GREAT PHOTO-WEARING HIS CIVIL WAR MEDAL OF HONOR
Nelson Appleton Miles was born in 1839 and in his early years lived in Westminster, Massachusetts, literally just over the hill were I write this from.
Miles served throughout the Civil War in various regiments, raising in rank for Lieutenant to Major General. He was awarded the Congressional Medal of Honor for gallantry in action at Chancellorsville, Va in 1863 while colonel of the 61st New York Volunteer Infantry.
He continued to serve in the Indian Wars first as colonel of the 40th U.S. Infantry then the 5th Regiment. He was promoted to Brigadier General in 1880. He saw service in the Spanish American War and lead the Invasion on Puerto Rico. Miles, having reached the mandatory age of 64 retired from the army in 1903 as a Lt. General.
General Miles was the last “Commanding General of the Army” as the army adopted the Chief of Staff system. When WWI broke out, Miles volunteered his services, but President Woodrow Wilson declined his offer. He died in Washington, D.C. in 1925 at 85 years of age. He was one of the oldest surviving general officers to have served as a general in the Civil War on either side.
The uniform Miles is wearing in the photo is of the 1902 period with a good deal of license added, Miles being a general officer of note. Looking every bit the boss-man and wearing the MOH prominently from the neck, highlighted by the buff general officer’s sash. The autographed note reads, ” Mr. James Otis Leman, With the compliments and best wishes of Nelson A. Miles, Lt. General, U.S. Army, Washington, D.C., April 18th, 1922. The photographer is RICE, and copyrighted 1900.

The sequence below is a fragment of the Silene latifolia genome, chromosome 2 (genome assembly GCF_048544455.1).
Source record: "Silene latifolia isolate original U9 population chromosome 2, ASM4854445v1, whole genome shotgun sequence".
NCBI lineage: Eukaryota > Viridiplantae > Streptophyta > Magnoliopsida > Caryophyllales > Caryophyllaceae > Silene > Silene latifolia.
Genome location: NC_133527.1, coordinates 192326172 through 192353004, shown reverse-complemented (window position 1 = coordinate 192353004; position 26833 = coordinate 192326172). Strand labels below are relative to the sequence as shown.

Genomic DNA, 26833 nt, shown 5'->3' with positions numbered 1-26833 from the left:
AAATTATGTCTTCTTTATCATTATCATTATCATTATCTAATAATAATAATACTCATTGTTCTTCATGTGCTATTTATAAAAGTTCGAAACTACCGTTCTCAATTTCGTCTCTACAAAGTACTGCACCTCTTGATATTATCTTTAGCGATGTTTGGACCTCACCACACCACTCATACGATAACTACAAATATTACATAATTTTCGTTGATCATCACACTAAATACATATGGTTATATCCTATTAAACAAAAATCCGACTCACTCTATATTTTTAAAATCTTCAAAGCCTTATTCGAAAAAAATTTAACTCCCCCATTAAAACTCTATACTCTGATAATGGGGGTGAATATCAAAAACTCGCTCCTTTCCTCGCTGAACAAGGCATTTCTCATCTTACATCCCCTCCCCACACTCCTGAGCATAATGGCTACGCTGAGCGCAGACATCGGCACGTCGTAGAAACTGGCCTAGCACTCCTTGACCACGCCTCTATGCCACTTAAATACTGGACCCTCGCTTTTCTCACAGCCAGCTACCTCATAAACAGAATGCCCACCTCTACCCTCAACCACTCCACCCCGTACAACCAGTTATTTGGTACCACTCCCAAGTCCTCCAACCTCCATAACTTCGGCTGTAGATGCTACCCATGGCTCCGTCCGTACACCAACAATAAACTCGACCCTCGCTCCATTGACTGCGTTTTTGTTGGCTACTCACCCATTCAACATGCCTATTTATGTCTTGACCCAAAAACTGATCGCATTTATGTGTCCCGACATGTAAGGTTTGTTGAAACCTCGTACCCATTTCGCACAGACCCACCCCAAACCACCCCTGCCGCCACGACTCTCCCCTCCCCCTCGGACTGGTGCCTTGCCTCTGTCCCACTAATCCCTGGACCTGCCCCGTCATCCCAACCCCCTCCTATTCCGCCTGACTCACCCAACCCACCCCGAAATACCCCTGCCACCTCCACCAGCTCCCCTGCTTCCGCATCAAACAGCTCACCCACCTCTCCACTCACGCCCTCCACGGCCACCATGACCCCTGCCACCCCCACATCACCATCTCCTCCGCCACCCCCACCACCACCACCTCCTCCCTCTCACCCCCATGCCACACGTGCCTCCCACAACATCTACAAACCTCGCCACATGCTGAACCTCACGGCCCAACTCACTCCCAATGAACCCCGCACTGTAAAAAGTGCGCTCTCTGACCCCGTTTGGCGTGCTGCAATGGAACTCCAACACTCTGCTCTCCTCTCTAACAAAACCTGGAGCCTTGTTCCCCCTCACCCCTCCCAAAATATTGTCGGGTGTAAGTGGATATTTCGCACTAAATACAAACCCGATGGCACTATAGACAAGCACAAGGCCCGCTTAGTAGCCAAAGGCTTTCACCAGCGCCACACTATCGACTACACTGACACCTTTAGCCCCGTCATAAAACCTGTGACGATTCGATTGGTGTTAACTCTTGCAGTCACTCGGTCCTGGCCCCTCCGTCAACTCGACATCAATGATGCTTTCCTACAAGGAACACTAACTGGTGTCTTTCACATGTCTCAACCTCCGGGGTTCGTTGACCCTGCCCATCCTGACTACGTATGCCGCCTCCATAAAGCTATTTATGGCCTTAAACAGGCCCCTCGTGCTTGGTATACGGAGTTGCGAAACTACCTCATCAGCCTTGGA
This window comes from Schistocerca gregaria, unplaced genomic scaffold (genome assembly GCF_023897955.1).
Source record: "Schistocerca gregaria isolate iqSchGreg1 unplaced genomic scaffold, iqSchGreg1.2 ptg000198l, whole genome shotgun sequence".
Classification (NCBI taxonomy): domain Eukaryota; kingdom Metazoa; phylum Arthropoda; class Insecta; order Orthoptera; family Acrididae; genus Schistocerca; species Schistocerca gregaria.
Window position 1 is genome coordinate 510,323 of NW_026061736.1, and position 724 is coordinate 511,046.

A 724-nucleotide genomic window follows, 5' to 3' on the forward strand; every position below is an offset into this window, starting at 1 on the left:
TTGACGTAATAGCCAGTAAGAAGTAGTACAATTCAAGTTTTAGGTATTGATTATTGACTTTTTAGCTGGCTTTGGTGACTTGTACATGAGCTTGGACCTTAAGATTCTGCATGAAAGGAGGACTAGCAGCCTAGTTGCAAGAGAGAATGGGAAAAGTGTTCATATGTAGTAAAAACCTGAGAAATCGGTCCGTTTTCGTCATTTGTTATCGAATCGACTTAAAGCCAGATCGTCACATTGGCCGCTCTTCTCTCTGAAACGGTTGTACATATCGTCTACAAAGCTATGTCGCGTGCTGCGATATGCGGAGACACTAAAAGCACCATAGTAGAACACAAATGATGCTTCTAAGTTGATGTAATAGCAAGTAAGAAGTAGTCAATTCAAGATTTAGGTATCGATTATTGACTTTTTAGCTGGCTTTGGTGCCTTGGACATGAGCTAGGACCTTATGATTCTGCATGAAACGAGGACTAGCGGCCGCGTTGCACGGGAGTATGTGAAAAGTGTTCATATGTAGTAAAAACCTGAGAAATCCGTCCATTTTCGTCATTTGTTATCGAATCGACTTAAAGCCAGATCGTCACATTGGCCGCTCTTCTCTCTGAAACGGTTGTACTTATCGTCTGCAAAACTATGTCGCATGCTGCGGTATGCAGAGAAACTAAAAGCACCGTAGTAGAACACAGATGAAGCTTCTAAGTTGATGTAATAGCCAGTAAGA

Photo quality is excellent. The autograph in blue ink is faded some, but clearly legible. The photo is lifting a bit on the edges as the glass broke at some point in its life, and has been exposed to the elements. This is the original framing, however backing is gone and loose. You get it as it came.
An important military image and signature from a great American general.